- New York City is exploring adding payment chips to its municipal ID cards, allowing cardholders to store and spend money on the card.
- If executed, the system would add a new financial option for the estimated 360,000 households that are unbanked or underbanked, meaning not served by a bank or insufficiently served, respectively. The city pitched it as a "convenient, accessible, and equitable savings and payment tool for all New Yorkers."
- The mayor’s office issued a request for expressions of interest, with a June 29 deadline for submissions. A winner will be announced by December 2018.
New York’s municipal ID card program is the largest in the country, offering a way for vulnerable residents — like undocumented immigrants or the homeless — to get a photo ID that works for government services. While many cities have developed the cards, New York has gotten kudos for applying benefits like museums or gym discounts to the cards. Chicago cited New York’s program as a model when it rolled out its own municipal ID program this year.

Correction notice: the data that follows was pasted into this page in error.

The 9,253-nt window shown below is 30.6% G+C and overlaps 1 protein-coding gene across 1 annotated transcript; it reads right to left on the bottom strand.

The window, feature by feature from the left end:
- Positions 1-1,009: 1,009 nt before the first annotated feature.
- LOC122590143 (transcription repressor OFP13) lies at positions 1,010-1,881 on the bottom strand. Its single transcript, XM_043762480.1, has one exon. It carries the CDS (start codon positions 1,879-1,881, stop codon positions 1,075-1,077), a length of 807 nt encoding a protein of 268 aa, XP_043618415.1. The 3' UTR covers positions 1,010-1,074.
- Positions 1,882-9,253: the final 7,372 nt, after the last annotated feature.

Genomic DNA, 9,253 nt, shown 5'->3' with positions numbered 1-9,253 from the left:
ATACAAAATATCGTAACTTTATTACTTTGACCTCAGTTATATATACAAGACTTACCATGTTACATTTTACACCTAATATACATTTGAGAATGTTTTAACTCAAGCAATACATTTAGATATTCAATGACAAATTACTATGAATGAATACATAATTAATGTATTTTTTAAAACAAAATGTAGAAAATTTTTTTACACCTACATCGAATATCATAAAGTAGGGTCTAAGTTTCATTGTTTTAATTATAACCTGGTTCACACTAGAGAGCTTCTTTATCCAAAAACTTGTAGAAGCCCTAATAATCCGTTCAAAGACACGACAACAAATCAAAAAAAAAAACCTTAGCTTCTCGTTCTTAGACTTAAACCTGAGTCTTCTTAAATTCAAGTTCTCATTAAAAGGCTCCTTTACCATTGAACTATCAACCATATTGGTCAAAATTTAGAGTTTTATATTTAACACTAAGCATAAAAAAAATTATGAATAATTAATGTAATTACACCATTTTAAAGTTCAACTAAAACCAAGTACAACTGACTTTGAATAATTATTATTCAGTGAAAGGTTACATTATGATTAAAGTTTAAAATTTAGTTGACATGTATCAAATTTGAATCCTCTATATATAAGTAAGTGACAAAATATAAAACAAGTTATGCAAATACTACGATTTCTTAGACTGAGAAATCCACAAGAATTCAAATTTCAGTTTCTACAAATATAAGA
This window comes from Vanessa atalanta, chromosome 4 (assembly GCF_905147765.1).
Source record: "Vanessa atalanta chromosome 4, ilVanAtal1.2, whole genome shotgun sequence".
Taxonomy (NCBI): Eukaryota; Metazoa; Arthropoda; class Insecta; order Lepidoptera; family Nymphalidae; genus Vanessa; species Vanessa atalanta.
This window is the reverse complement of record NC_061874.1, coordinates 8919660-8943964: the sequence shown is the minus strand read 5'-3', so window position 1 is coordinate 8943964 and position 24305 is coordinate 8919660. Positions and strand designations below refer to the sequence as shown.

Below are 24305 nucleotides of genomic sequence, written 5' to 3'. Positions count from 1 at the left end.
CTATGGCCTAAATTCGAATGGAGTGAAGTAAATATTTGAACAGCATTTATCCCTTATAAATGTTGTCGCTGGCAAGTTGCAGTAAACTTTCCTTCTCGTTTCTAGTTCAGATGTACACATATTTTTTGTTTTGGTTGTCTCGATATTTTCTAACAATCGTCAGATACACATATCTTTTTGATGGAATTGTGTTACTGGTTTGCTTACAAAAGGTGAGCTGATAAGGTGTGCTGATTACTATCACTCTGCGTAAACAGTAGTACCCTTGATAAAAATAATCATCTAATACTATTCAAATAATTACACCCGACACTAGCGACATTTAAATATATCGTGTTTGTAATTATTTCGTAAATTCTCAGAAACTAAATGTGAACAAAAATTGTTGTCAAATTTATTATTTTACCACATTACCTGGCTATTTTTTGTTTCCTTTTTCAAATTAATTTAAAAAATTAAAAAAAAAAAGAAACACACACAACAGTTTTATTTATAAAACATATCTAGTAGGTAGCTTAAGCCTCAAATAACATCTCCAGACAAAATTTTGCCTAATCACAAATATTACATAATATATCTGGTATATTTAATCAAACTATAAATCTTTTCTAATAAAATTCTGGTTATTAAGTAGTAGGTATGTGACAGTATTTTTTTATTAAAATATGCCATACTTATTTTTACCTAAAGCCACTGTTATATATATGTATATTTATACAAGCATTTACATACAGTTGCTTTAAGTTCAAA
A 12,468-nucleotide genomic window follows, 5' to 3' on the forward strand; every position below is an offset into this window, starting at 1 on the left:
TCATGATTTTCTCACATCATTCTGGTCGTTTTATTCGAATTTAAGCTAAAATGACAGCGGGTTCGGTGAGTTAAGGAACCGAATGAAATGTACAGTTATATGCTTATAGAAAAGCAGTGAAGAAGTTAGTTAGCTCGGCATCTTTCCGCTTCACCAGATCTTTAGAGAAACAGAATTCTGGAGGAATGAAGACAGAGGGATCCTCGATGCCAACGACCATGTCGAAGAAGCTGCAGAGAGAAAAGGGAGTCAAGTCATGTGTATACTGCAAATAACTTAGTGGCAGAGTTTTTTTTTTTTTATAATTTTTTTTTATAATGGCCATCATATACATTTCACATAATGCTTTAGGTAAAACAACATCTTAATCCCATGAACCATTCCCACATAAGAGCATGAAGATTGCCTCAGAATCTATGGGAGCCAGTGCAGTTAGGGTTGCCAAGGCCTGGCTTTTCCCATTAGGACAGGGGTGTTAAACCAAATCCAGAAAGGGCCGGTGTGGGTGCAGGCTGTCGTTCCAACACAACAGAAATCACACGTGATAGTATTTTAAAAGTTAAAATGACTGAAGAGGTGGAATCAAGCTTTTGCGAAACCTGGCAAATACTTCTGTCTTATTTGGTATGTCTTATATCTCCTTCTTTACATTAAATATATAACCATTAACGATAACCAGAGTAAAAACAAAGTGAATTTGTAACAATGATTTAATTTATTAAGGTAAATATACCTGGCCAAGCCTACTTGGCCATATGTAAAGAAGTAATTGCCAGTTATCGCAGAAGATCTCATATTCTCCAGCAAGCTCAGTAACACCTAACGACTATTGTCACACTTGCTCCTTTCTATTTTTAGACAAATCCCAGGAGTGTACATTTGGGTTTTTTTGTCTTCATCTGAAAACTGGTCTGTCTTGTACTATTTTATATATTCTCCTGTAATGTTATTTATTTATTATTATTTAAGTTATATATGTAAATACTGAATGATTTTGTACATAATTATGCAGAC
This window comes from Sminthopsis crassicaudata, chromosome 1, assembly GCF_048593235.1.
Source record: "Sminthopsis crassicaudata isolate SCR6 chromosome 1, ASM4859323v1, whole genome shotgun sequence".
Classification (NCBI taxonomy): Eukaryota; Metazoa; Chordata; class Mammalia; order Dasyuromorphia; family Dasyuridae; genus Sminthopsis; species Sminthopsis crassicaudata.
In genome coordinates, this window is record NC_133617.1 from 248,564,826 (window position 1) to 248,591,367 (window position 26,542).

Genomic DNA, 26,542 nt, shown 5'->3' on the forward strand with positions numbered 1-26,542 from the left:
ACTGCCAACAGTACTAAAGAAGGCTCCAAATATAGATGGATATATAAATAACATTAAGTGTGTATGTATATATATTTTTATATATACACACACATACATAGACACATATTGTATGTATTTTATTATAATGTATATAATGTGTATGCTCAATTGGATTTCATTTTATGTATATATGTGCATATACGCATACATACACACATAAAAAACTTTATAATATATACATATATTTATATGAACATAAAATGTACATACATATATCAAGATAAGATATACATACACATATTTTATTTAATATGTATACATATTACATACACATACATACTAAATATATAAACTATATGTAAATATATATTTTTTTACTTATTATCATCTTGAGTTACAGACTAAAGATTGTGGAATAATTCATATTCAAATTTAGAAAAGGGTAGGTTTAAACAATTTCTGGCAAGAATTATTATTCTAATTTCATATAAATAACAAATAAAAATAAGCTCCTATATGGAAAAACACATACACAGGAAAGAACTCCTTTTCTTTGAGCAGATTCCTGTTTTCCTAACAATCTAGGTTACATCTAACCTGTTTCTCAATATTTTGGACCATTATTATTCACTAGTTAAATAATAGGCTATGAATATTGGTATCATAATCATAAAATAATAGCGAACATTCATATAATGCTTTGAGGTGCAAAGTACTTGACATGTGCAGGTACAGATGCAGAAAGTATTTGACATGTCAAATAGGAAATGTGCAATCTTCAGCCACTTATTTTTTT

Many other cities have incorporated finances to the IDs, having them act as debit cards. Oakland, CA was the first to adopt them in 2013, since many of the same people that would need to rely on a municipal ID are also likely to be unbanked. Adding banking to the cards would help them become even more of an all-in-one system by making it eligible for transit fares (this also comes as the transit authority is eyeing upgrades to its fare payments).
Such a plan can also help ensure that citizens are not left behind as cities move to increasingly cash-less economies. The Guardian points out that the unbanked have fewer options in a smart card-dominated economy, quoting Mastercard CEO Ajay Banga of warning of "creating islands, where the unbanked transact [only] with each other."